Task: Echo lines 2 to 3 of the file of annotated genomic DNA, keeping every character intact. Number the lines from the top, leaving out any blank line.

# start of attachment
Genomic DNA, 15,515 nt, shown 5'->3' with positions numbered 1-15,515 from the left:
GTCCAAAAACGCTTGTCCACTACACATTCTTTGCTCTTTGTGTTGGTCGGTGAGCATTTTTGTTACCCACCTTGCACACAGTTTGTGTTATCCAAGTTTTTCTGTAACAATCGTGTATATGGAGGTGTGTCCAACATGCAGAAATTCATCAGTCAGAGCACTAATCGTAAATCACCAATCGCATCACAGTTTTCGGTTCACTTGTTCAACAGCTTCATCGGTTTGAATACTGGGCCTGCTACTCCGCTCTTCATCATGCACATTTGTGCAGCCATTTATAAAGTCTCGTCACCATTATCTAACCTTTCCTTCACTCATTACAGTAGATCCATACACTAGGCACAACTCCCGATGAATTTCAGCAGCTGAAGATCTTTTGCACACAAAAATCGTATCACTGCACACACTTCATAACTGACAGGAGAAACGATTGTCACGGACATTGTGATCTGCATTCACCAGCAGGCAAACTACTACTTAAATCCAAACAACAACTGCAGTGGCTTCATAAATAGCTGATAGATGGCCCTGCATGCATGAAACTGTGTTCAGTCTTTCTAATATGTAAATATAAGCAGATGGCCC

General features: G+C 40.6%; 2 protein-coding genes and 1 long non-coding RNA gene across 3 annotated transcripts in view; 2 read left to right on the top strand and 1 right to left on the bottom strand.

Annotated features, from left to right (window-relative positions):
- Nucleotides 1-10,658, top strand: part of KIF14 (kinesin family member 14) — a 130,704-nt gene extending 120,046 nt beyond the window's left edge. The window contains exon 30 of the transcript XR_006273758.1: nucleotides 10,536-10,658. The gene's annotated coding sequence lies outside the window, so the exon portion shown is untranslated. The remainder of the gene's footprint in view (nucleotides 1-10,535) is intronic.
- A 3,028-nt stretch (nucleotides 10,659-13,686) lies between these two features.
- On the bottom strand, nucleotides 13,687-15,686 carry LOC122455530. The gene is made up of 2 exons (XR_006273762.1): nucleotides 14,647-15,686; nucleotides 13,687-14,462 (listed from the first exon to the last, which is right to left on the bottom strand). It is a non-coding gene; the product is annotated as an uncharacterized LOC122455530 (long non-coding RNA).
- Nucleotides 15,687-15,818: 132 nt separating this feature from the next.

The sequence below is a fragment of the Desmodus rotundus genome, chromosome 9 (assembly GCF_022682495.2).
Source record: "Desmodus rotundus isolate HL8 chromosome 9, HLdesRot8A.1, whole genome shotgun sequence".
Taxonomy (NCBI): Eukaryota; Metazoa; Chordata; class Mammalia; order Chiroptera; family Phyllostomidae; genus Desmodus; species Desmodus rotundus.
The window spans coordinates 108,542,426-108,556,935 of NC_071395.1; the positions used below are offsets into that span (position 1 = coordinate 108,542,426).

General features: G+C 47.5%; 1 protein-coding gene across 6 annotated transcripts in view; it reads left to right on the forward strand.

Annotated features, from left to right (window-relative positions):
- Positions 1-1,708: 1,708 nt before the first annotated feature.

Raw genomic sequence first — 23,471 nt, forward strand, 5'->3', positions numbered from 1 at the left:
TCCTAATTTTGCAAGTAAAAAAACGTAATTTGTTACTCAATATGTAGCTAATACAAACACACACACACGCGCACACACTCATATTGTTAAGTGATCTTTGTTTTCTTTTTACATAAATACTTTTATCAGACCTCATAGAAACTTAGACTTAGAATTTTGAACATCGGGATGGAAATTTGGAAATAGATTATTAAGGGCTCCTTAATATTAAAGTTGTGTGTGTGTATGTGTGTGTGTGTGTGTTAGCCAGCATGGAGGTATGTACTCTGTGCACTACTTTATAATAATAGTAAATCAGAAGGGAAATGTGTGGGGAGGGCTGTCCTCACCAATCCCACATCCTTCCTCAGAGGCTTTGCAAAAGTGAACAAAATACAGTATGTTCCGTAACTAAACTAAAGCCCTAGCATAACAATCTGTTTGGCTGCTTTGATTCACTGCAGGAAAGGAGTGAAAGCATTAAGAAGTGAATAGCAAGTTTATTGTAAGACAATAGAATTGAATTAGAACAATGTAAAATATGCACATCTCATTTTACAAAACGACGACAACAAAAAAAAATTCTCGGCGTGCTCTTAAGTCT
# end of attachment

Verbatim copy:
GTCCAAAAACGCTTGTCCACTACACATTCTTTGCTCTTTGTGTTGGTCGGTGAGCATTTTTGTTACCCACCTTGCACACAGTTTGTGTTATCCAAGTTTTTCTGTAACAATCGTGTATATGGAGGTGTGTCCAACATGCAGAAATTCATCAGTCAGAGCACTAATCGTAAATCACCAATCGCATCACAGTTTTCGGTTCACTTGTTCAACAGCTTCATCGGTTTGAATACTGGGCCTGCTACTCCGCTCTTCATCATGCACATTTGTGCAGCCATTTATAAAGTCTCGTCACCATTATCTAACCTTTCCTTCACTCATTACAGTAGATCCATACACTAGGCACAACTCCCGATGAATTTCAGCAGCTGAAGATCTTTTGCACACAAAAATCGTATCACTGCACACACTTCATAACTGACAGGAGAAACGATTGTCACGGACATTGTGATCTGCATTCACCAGCAGGCAAACTACTACTTAAATCCAAACAACAACTGCAGTGGCTTCATAAATAGCTGATAGATGGCCCTGCATGCATGAAACTGTGTTCAGTCTTTCTAATATGTAAATATAAGCAGATGGCCC

General features: G+C 40.6%; 2 protein-coding genes and 1 long non-coding RNA gene across 3 annotated transcripts in view; 2 read left to right on the top strand and 1 right to left on the bottom strand.